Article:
Maine’s Best Quirky Museums & Offbeat Sights

Like most states, Maine has plentiful art museums, transportation museums, and historical sights. But you’ll find these quirky museums and offbeat attractions only in Maine.

Looking for a trophy marlin caught by Ernest Hemingway? Wooden figures carved in Lithuania? Umbrella covers? Ever heard of an orgone accumulator? You’ll find all these, plus Micky Mouse and Betty Boop, Bigfoot, a giant wooden horse, interplanetary travel, and more. Many of these quirky Maine Museums and weird or wonderful offbeat sights will appeal to travelers of all ages. And many are ideal for social distancing, as they’re either outdoors or in the boondocks.

Before continuing, please give a moment of silence in honor of the quirky Maine museums that no longer exist. R.I. P. Wiscasett’s Musical Wonder House, Thorndike’s Bryant Stove & Doll Museum (weird to the point of almost being creepy), and Jonesport’s Salmon Museum. Every time one of these unique—in the true sense of the world—sites close, Maine loses a bit of its, well, Maineness.

And now, on with the show!

Quirky Maine Museums

International Cryptozoology Museum, Portland

Bigfoot exhibit at the International Cryptozoology Museum, a quirky Maine museum

Bigfoot resides at the International Cryptozoology Museum, one of Maine’s quirky museums.

An eight-foot-tall Bigfoot likeness greets vis­itors at the International Cryptozoology Museum. Say, what? Cryptozoologists study and search for legendary or unsubstantiated animals such as the Loch Ness monster and Sasquatch. Displays include skulls and footprint castings that lend credence to the existence of these rumored beasts, as well as kitsch such as movie props and souvenir memorabilia. Renowned cryptozoologist Loren Coleman began this museum in his home. But his extensive collection outgrew that and now is located at Thompson Point.

Umbrella Cover Museum, Peaks Island

Nancy 3 Hoffman is the owner/curator/guide at the Umbrella Cover Museum, one of Maine's quirky museums

Nancy 3 Hoffman is the owner/curator/guide at the Umbrella Cover Museum, another quirky Maine museum

When it comes to quirky Maine museums, this one might top the list. Nancy 3. Hoffman (yes, 3) displays her Guinness World Record-holding collection, now numbering more than 2,000 umbrella covers (yup, umbrella covers at the Umbrella Cover Museum on Peaks Island. Covers (you know, the sleeve you lost or tossed) are grouped by theme, and there’s even an adults-only exhibit. Most visits end with Hoffman singing and playing “Let A Smile Be Your Umbrella” on her accordion. To get there, take the Casco Bay Lines Peaks Island ferry, about a 20-minute ride from the Portland waterfront. The museum is maybe a 5-minute walk from the island dock.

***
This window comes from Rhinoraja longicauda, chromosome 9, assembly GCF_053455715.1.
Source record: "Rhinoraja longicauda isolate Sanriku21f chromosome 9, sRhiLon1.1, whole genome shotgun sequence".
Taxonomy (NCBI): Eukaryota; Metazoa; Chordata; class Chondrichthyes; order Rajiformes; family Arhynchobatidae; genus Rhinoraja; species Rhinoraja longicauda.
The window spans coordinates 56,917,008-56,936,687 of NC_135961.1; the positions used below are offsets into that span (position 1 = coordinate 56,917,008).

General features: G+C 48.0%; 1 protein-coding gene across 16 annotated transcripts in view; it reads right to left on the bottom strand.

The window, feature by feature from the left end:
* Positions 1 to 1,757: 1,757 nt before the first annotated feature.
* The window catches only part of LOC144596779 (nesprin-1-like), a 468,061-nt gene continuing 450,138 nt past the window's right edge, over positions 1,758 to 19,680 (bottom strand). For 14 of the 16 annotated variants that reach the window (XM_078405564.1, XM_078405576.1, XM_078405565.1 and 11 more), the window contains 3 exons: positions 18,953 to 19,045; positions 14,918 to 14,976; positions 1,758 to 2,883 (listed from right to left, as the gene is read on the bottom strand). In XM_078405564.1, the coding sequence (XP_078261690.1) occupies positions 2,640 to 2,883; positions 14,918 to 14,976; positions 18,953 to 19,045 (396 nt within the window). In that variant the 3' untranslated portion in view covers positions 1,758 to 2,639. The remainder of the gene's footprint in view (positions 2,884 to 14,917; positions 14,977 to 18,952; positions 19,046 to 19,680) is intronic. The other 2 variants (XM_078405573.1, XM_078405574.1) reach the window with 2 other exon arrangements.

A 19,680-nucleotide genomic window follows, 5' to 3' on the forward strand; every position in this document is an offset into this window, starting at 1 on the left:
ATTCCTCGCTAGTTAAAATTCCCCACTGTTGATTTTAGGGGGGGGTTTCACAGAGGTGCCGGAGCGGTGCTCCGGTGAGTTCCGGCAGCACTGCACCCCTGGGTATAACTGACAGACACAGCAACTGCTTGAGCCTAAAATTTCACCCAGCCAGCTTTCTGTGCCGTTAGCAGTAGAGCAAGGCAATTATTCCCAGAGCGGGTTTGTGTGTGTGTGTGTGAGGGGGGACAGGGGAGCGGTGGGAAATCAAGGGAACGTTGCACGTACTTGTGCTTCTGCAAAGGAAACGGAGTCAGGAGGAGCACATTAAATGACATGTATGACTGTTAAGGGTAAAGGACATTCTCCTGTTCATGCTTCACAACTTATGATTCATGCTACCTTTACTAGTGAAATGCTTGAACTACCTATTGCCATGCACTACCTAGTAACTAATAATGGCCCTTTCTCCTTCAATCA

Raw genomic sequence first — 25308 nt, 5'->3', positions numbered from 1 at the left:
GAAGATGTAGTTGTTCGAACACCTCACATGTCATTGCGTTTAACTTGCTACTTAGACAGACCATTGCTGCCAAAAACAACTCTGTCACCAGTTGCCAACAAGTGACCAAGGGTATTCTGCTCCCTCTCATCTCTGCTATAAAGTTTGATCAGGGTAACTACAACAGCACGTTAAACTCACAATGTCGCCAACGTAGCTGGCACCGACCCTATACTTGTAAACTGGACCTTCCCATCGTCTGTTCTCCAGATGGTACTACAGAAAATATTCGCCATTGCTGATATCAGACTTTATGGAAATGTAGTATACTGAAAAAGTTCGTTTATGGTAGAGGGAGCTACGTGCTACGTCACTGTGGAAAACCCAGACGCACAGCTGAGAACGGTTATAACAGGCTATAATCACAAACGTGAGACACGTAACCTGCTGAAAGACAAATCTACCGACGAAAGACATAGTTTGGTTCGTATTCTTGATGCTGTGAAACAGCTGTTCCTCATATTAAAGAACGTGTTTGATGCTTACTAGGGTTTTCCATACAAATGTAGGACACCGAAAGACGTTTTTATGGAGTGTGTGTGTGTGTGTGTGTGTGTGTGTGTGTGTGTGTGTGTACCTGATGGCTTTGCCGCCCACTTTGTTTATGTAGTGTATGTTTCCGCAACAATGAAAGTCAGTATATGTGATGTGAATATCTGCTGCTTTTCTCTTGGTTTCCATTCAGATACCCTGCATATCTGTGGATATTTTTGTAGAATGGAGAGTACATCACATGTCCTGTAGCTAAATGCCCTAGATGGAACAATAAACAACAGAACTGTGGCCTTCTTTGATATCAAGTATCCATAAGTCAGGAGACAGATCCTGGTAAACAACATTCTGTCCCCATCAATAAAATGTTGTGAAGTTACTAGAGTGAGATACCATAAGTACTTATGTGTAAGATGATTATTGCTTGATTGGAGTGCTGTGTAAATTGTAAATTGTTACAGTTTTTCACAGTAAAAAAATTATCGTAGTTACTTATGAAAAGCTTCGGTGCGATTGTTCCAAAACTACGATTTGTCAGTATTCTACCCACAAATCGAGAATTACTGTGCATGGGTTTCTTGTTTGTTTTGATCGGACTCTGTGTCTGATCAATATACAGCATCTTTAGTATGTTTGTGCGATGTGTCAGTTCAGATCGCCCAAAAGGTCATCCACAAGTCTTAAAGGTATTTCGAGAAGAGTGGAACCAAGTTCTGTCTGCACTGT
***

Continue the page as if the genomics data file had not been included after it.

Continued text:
Maine Antique Toy and Art Museum, Waldoboro

Indulge your inner child at the Maine Antique Toy and Art Museum, home to an extensive collection of antique toys and origi­nal comic art geared to nostalgic adults, not kids. Among the residents are the original Mickey Mouse, Betty Boop, Felix the Cat, Little Orphan Annie, Yoda, and an exceptional collection of Lone Ranger art, toys, and memorabilia. The museum, housed in a 200-year-old house, welcomes adults and well-behaved children. Also on the premises is an art gallery displaying owner John Fawcett’s works and an antique shop specializing in toys. This may not be an especially quirky Maine museum, but it sure puts the fun in funky.

Poland Spring Museums

Looking updwards to the dome of the open, octagonal Maine State Building at Poland Spring.

The three-story, octagonal Maine State Building and the adjacent Poland Spring Bottling Museum and Spring House share the story of the water that made Poland Spring world famous.

Poland Spring Water’s legendary healing powers helped it win the Medal of Excellence at the 1893 Chicago World’s Fair and the Grand Prize at the 1904 St. Louis World’s Fair. And it allowed Hiram Ricker to grow a small family hotel into the 300-room Poland Spring House, an architectural and technological marvel in its day and home to the world’s first resort golf course. The resort hosted the country’s wealthiest and most influential people, including U.S. presidents, Babe Ruth, Alexander Graham Bell, Mae West, Betty Grable, and Judy Garland. Charles Lindbergh flew over the hotel on July 25, 1927, but crowds prevented him from landing. After the 1893 Chicago World’s Fair, Ricker purchased the octagonal Maine State Building and transported it to his 5,000-acre property by train and horse-drawn wagon. Now the Poland Spring Museums, comprising it and the Poland Spring Museum and Spring House, share the property’s story.

Fire destroyed the original Poland Spring House in 1975, but the Poland Spring Resort still operates and draws budget-conscious travelers to the now 500-acre property.

L.C. Bates Museum, Hinckley 

trophy marlin caught by Ernest Hemingway on display at the L.C. Bates Museum, a weird Maine museum

Ernest Hemingway caught this trophy marlin on display at the L.C. Bates Museum

Offbeat doesn’t begin to describe the L.C. Bates Museum, a way-cool, way-retro trea­sure chest with a broadly eclectic collec­tion focusing on natural history. Among the gems are meticulous wildlife dioramas, hun­dreds of mounted rare birds, priceless Native American artifacts, and a trophy marlin caught by Ernest Hemingway. In addition to poking around the three floors of exhibits, wander the trails outdoors. The seasonal museum mounts special exhibitions each summer. Here’s more about the Bates Museum.

William Reich Museum, Rangeley

Orgonan, the William Reich Museum

Although Orgonan, the William Reich Museum, isn’t open in winter, snowshoers and cross-country skiers are welcome to explore the trails lacing this quirky Maine museum’s grounds

Controversial Austrian-born psychoanalyst and natural scientist William Reich was part of Freud’s inner circle and considered one of his most promising students. Later, differences of opinion drew them apart. An expert on sexual energy, Reich conducted experiments and created inventions such as the orgone accumulator, the medical DOR-buster, and the cloudbuster. In 1942, he purchased 175 acres in Rangeley, naming the property Orgonon. In 1948, he began building the Orgone Energy Observatory, now listed on the National Registry of Historic Places. When the FDA filed a claim against Reich in 1954, the judge ordered the destruction of much of his work. Reich died in 1957 and is buried on the property. The William Reich Museum highlights his life and works; the panoramic views from its rooftop deck are spectacular.

Offbeat Maine Attractions

Langlais Sculpture Garden, Cushing

A few of the works displayed at the outdoor Langlais Sculpture Preserve, an outdoor quirky Maine museum